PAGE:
by Kip Hanson
Hang on tight: there’s more to automation than the robot
Should you choose a robot or cobot? Do you need a machine tool interface? How about conveyors, programmable doors or hydraulic and pneumatic workholding? There’s a whole host of things to think about when automating a CNC lathe or machining centre, but one thing that gets overlooked are grippers, also known as end-of-arm tooling.
It’s an easy thing to overlook, but equipping your robot with the equivalent of a human hand isn’t like bolting on a set of top jaws for a three-jaw chuck. There are adapters to consider, as well as the size and weight of the workpiece, the amount of gripping force needed to securely hold it without causing damage. Have you considered whether to use electric or pneumatic activation, the communication between the robot and gripper…the list goes on. Are you ready?
Checking the boxes
Chris Nandor, key account manager for robotics and automation at Schunk Intec Canada, might start this conversation by asking some basic questions and guiding you through the company website, where more than 2,500 standard gripper options are listed. These include everything from parallel and collaborative to centric, angular and magnetic versions, making it possible to manage darned near anything on darned near any brand and model of robot.
Even with all this variety, however, Nandor will tell you that Schunk does a brisk business in the manufacture of custom gripping units. “Determining the best gripper solution has traditionally been done by the integrator, but here in North America, an increasing number of customers are coming to us for help with end-of-arm tooling selection and design,” he says. “Instead of spending a great deal of time designing individual plates and fingers or trying to figure out what size gripper is needed, they’ll ask us to make those calculations, and even produce a custom solution for them if it’s truly needed.”
In all fairness, robots are called upon to handle everything from safety pins to steamroller wheels, and sorting through a few thousand options is a daunting task. Schunk makes it easier with an online product finder that prompts users to select drive type, stroke length and other variables. But that doesn’t necessarily ensure shops will develop a sound gripper strategy. The result? usually an underperforming gripper, or purchasing more grippers than are needed.
Inertia, mass, etc.
To avoid this, Nandor and others recommend that shops—especially those new to robotics—lean on the experts for support. “Part of my initial conversation with a customer is to understand all of the individual aspects of their process and what parts they’ll be automating,” he says. “It might sound like a strange sales strategy, but my goal is to utilize a customers capital in the best way, and this means Schunk’s strategy is to present what we believe is a complete and calculated solution for the application. Nothing more. Nothing less.”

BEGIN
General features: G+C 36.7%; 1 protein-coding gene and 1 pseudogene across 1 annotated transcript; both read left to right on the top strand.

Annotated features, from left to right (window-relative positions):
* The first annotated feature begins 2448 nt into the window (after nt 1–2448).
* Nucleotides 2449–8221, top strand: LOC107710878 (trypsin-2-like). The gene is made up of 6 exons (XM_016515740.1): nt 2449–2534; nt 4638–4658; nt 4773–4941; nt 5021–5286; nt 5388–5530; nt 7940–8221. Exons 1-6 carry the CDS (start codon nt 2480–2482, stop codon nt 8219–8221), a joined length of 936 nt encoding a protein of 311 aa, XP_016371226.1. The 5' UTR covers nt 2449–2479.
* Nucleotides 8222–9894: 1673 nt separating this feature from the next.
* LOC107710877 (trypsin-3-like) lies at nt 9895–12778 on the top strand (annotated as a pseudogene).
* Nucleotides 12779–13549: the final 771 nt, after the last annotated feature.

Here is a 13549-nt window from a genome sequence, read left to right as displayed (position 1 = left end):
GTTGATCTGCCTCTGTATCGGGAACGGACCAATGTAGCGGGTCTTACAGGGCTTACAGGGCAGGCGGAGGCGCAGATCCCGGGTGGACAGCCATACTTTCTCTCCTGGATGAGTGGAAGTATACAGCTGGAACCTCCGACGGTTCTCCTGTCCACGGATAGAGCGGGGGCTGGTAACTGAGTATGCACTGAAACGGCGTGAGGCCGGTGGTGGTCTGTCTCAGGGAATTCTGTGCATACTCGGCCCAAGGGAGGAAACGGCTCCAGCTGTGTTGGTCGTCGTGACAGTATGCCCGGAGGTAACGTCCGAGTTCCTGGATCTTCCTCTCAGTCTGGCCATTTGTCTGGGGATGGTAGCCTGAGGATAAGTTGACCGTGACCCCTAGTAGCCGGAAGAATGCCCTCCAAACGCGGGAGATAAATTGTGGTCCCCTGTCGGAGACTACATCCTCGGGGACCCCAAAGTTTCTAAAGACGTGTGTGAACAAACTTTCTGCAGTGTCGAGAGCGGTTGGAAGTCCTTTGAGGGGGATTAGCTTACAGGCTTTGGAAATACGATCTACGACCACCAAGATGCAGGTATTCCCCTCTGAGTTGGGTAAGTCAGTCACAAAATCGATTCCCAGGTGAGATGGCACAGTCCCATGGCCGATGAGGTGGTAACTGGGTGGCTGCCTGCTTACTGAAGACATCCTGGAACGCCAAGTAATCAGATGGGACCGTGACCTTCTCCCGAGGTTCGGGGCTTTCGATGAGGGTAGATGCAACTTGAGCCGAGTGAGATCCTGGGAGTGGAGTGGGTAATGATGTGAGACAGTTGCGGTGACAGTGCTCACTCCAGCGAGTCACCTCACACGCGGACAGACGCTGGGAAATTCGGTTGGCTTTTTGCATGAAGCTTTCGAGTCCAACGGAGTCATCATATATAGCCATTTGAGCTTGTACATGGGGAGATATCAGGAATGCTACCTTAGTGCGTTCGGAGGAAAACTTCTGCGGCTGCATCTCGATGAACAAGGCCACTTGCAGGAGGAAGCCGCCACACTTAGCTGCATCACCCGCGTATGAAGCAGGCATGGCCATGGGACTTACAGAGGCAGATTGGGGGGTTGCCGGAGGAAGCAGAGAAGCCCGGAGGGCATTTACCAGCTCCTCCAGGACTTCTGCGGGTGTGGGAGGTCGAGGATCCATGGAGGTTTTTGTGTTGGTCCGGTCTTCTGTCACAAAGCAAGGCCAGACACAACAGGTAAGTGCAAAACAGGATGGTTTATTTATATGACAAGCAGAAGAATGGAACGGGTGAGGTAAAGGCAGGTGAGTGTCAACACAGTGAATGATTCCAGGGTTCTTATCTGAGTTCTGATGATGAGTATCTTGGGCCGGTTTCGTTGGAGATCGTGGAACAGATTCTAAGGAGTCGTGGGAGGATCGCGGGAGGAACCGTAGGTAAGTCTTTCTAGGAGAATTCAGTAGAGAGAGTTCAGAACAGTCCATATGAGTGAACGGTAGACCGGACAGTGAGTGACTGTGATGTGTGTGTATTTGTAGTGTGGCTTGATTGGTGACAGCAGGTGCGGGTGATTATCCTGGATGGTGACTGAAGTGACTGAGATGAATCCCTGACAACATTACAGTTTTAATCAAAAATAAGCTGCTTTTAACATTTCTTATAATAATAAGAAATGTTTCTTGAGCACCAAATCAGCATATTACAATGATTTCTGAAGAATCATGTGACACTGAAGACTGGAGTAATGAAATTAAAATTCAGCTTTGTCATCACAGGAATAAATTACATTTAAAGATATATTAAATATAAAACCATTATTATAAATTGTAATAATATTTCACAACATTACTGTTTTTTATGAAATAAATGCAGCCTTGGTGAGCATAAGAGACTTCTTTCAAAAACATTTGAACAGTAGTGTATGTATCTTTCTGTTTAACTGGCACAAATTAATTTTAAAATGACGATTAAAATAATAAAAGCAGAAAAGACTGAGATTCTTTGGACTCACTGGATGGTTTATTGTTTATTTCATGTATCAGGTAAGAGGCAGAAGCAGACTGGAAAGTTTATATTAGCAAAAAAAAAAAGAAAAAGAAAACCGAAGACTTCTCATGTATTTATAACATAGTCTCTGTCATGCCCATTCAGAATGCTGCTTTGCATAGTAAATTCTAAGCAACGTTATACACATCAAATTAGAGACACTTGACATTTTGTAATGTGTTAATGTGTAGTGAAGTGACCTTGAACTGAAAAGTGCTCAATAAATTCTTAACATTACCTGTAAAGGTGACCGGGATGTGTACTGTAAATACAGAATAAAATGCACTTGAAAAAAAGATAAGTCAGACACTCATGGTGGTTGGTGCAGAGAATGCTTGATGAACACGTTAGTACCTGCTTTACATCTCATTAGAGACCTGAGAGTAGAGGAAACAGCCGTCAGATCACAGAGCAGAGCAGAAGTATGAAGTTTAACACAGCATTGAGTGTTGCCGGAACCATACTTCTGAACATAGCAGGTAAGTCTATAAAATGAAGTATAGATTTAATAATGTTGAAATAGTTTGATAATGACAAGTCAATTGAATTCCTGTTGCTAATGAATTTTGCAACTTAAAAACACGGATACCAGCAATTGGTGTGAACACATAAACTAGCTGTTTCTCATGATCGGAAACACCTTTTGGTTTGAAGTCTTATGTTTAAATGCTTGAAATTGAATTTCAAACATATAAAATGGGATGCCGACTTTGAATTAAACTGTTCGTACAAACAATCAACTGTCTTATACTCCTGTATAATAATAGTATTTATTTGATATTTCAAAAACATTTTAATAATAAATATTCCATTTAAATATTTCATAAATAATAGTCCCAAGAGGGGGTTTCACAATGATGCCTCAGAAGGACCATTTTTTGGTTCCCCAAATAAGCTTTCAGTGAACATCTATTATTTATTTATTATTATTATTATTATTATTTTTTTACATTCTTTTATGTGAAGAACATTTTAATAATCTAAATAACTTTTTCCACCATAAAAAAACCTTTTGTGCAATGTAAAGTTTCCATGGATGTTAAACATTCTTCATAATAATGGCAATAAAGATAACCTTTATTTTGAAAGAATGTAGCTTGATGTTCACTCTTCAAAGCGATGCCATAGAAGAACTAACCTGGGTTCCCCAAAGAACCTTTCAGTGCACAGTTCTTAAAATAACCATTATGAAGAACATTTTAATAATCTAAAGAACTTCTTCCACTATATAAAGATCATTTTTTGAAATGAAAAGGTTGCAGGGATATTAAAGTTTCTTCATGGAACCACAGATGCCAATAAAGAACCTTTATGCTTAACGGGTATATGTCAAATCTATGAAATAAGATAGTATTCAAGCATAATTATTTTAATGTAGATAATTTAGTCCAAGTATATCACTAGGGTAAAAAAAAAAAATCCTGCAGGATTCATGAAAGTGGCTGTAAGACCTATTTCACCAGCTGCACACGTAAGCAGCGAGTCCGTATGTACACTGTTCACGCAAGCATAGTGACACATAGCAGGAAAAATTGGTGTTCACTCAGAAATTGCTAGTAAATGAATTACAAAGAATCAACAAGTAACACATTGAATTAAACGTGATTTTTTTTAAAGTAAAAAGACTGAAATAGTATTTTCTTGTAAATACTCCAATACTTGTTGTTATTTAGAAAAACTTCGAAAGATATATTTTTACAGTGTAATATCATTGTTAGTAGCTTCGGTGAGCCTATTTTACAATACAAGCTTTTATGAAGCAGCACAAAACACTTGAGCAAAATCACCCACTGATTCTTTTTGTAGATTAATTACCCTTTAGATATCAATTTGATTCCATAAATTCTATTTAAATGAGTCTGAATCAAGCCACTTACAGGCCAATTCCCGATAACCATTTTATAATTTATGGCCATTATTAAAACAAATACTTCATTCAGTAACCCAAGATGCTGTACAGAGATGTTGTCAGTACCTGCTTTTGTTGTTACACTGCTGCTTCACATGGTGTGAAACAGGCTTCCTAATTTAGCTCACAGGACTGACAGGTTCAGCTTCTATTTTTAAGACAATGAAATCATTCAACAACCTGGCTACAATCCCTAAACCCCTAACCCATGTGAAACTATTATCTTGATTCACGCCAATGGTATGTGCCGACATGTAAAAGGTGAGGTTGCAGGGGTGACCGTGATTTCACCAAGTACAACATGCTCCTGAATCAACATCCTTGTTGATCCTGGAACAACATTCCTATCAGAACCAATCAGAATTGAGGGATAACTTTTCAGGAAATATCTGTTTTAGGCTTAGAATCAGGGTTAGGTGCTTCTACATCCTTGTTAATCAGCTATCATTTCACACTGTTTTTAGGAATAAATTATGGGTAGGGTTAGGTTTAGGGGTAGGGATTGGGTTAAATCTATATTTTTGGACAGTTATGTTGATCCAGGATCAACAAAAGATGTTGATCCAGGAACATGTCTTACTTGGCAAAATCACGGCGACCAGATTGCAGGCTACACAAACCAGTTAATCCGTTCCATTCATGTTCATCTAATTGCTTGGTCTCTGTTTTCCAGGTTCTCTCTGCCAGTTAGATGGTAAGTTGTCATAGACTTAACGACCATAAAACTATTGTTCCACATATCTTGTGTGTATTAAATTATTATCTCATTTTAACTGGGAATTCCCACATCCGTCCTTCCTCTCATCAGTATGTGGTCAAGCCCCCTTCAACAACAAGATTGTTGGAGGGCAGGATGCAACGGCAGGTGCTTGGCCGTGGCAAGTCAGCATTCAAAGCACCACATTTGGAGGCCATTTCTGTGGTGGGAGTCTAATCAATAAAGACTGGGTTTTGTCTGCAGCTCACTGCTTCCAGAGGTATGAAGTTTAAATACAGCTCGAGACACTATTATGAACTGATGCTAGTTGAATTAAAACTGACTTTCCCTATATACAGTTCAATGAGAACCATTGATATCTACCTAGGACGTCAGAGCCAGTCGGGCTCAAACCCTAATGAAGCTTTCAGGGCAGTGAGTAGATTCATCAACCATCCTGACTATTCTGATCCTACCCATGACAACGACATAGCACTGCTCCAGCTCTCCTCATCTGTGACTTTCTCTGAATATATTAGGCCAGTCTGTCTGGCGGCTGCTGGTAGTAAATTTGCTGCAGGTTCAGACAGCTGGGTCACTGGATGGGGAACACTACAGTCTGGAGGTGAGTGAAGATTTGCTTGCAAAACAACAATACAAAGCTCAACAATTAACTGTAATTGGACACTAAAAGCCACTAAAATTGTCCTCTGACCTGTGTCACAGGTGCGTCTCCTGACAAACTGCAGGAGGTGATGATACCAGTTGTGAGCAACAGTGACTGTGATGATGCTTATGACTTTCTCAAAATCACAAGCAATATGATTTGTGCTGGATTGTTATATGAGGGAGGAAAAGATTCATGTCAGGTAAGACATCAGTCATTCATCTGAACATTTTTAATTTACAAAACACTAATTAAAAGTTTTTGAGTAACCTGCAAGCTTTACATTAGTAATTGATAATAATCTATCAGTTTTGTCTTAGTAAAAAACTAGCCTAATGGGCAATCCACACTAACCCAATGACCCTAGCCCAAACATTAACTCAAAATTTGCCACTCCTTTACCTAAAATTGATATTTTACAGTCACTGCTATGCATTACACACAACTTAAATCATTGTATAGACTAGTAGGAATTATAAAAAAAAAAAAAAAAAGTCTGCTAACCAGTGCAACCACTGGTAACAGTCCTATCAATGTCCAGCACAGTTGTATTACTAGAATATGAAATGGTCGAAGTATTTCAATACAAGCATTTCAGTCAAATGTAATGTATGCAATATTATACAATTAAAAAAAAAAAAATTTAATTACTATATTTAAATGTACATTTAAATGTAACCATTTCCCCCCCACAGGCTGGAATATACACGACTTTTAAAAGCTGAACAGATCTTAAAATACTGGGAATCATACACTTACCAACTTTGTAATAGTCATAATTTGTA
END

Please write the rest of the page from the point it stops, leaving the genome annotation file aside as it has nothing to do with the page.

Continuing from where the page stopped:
Adrian Kiss, sales support manager at ABB Inc. in Burlington, Ont., outlines several “gotchas” that the inexperienced specifier wouldn’t think to consider, starting with the gripper’s zero-point. “Just as a CNC machine tool has an X-Y-Z coordinate system, so does end-of-arm tooling,” he says. “We call the point at the centre of the flange where it meets the robot its origin, or ‘tool zero.’ Every robot manufacturer offers values such as mass and distance that must be measured from this origin if you’re to achieve maximum performance and robot life.”
Kiss explains that it’s easy enough to determine these values using the CAD software packages once you’ve imported the end-effector’s solid model. These values should then be entered into the robot software so that it can adjust its maximum speed and acceleration based on the combined mass and dimensions of the gripper and its workpiece. These values should be updated with each new job, otherwise the robot might be moving too fast, stressing its internal components and reducing its lifespan, or not fast enough, which hits cycle time and throughput.
“Robots are a little like automobiles in this respect,” he says. “Forty years ago, carmakers didn’t worry so much about fuel efficiency or vehicle weight and used heavy steel parts and powerful engines. Today, cars are lighter and much more efficient, but if you bump into something, you’re more likely to cause damage. Robotic manufacturing has taken a similar path. Robots are lighter than those of a few decades ago, with higher speeds and acceleration. Because of that, users need to tune each setup accordingly to optimize the robot’s performance,” says Kiss.
Despite these gentle cautions and considerations, robots are clearly the way forward for manufacturers of all sizes. Kiss suggests that robot optimization is much faster and easier than it sounds, and as Schunk’s Nandor points out, a shop’s end-of-arm tooling investment can be kept manageable if a little planning is done early on.
Best of all, this can be true even with multiple brands and styles of robot, adds Yarek Niedbala, vice president of sales at Kuka Robotics Canada. “Many of the robots within a given category have the same flange pattern,” he says. “If not, you might need an adapter plate, but that’s not a big deal.”
You’ll also need to look at the robot’s dress package, also known as an energy supply, he adds. “These are the pneumatic and/or electrical lines running from the base of the robot to the end of the arm. Pneumatic and vacuum grippers will obviously need a different dress package than electric ones, while flexible grippers typically need some kind of data cable that communicates various values such as aperture, speed, and grasp force to the gripper. Whatever the case, it’s all very doable.” SMT